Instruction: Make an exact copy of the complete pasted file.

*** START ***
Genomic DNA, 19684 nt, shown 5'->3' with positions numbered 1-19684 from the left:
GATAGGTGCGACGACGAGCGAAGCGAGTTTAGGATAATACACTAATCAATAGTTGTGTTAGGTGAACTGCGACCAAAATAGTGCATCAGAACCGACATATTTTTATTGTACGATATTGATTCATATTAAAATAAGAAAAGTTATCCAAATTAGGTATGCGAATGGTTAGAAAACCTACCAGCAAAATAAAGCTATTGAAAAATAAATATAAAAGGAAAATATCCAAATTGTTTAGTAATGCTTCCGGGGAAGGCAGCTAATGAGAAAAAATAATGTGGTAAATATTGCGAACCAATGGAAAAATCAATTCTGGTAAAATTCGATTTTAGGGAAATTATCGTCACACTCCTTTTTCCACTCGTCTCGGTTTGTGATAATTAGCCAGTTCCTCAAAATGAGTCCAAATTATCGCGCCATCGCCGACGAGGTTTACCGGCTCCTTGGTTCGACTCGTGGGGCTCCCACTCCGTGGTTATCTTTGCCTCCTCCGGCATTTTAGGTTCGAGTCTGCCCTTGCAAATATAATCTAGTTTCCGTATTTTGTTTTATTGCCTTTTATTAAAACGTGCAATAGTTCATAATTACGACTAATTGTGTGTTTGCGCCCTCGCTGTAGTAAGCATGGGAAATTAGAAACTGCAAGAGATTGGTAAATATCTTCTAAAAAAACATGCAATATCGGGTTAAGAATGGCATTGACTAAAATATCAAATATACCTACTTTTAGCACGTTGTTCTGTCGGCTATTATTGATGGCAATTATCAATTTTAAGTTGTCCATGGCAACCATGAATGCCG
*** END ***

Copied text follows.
Genomic DNA, 19684 nt, shown 5'->3' with positions numbered 1-19684 from the left:
GATAGGTGCGACGACGAGCGAAGCGAGTTTAGGATAATACACTAATCAATAGTTGTGTTAGGTGAACTGCGACCAAAATAGTGCATCAGAACCGACATATTTTTATTGTACGATATTGATTCATATTAAAATAAGAAAAGTTATCCAAATTAGGTATGCGAATGGTTAGAAAACCTACCAGCAAAATAAAGCTATTGAAAAATAAATATAAAAGGAAAATATCCAAATTGTTTAGTAATGCTTCCGGGGAAGGCAGCTAATGAGAAAAAATAATGTGGTAAATATTGCGAACCAATGGAAAAATCAATTCTGGTAAAATTCGATTTTAGGGAAATTATCGTCACACTCCTTTTTCCACTCGTCTCGGTTTGTGATAATTAGCCAGTTCCTCAAAATGAGTCCAAATTATCGCGCCATCGCCGACGAGGTTTACCGGCTCCTTGGTTCGACTCGTGGGGCTCCCACTCCGTGGTTATCTTTGCCTCCTCCGGCATTTTAGGTTCGAGTCTGCCCTTGCAAATATAATCTAGTTTCCGTATTTTGTTTTATTGCCTTTTATTAAAACGTGCAATAGTTCATAATTACGACTAATTGTGTGTTTGCGCCCTCGCTGTAGTAAGCATGGGAAATTAGAAACTGCAAGAGATTGGTAAATATCTTCTAAAAAAACATGCAATATCGGGTTAAGAATGGCATTGACTAAAATATCAAATATACCTACTTTTAGCACGTTGTTCTGTCGGCTATTATTGATGGCAATTATCAATTTTAAGTTGTCCATGGCAACCATGAATGCCG